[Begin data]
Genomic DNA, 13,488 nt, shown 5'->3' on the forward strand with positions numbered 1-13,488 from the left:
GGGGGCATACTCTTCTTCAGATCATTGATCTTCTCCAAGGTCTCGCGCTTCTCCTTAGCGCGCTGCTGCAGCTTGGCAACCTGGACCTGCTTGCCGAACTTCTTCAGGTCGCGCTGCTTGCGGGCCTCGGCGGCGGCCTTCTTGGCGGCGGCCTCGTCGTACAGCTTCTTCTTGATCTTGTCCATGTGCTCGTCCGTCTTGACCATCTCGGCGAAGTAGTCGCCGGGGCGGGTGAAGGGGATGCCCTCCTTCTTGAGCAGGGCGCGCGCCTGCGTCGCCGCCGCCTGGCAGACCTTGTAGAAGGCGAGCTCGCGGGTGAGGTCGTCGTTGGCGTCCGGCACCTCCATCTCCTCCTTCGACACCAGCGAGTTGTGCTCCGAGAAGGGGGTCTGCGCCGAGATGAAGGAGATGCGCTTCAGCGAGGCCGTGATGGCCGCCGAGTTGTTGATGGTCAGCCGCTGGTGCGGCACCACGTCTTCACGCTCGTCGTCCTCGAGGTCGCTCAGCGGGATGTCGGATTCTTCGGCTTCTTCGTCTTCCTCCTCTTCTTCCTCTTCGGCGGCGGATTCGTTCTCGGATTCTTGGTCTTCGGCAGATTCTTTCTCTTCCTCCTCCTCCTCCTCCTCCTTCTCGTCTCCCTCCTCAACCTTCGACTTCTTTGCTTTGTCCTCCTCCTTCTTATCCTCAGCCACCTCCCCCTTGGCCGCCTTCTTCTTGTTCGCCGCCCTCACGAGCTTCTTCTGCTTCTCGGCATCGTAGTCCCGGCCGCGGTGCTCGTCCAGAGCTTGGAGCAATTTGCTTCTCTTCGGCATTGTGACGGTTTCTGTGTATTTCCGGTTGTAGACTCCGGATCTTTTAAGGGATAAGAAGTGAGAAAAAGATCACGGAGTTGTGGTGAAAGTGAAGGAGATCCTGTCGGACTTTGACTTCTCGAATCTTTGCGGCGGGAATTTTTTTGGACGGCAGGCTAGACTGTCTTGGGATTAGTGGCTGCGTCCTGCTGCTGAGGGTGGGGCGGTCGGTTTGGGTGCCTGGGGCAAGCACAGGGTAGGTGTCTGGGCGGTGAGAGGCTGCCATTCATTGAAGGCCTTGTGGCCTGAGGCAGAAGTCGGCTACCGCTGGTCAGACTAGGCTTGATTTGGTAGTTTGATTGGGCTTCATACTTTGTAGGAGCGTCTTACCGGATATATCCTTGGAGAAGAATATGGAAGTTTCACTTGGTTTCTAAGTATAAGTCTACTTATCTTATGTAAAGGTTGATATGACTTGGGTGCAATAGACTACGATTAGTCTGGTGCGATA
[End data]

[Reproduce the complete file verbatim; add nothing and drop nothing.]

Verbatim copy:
Genomic DNA, 13,488 nt, shown 5'->3' on the forward strand with positions numbered 1-13,488 from the left:
GGGGGCATACTCTTCTTCAGATCATTGATCTTCTCCAAGGTCTCGCGCTTCTCCTTAGCGCGCTGCTGCAGCTTGGCAACCTGGACCTGCTTGCCGAACTTCTTCAGGTCGCGCTGCTTGCGGGCCTCGGCGGCGGCCTTCTTGGCGGCGGCCTCGTCGTACAGCTTCTTCTTGATCTTGTCCATGTGCTCGTCCGTCTTGACCATCTCGGCGAAGTAGTCGCCGGGGCGGGTGAAGGGGATGCCCTCCTTCTTGAGCAGGGCGCGCGCCTGCGTCGCCGCCGCCTGGCAGACCTTGTAGAAGGCGAGCTCGCGGGTGAGGTCGTCGTTGGCGTCCGGCACCTCCATCTCCTCCTTCGACACCAGCGAGTTGTGCTCCGAGAAGGGGGTCTGCGCCGAGATGAAGGAGATGCGCTTCAGCGAGGCCGTGATGGCCGCCGAGTTGTTGATGGTCAGCCGCTGGTGCGGCACCACGTCTTCACGCTCGTCGTCCTCGAGGTCGCTCAGCGGGATGTCGGATTCTTCGGCTTCTTCGTCTTCCTCCTCTTCTTCCTCTTCGGCGGCGGATTCGTTCTCGGATTCTTGGTCTTCGGCAGATTCTTTCTCTTCCTCCTCCTCCTCCTCCTCCTTCTCGTCTCCCTCCTCAACCTTCGACTTCTTTGCTTTGTCCTCCTCCTTCTTATCCTCAGCCACCTCCCCCTTGGCCGCCTTCTTCTTGTTCGCCGCCCTCACGAGCTTCTTCTGCTTCTCGGCATCGTAGTCCCGGCCGCGGTGCTCGTCCAGAGCTTGGAGCAATTTGCTTCTCTTCGGCATTGTGACGGTTTCTGTGTATTTCCGGTTGTAGACTCCGGATCTTTTAAGGGATAAGAAGTGAGAAAAAGATCACGGAGTTGTGGTGAAAGTGAAGGAGATCCTGTCGGACTTTGACTTCTCGAATCTTTGCGGCGGGAATTTTTTTGGACGGCAGGCTAGACTGTCTTGGGATTAGTGGCTGCGTCCTGCTGCTGAGGGTGGGGCGGTCGGTTTGGGTGCCTGGGGCAAGCACAGGGTAGGTGTCTGGGCGGTGAGAGGCTGCCATTCATTGAAGGCCTTGTGGCCTGAGGCAGAAGTCGGCTACCGCTGGTCAGACTAGGCTTGATTTGGTAGTTTGATTGGGCTTCATACTTTGTAGGAGCGTCTTACCGGATATATCCTTGGAGAAGAATATGGAAGTTTCACTTGGTTTCTAAGTATAAGTCTACTTATCTTATGTAAAGGTTGATATGACTTGGGTGCAATAGACTACGATTAGTCTGGTGCGATA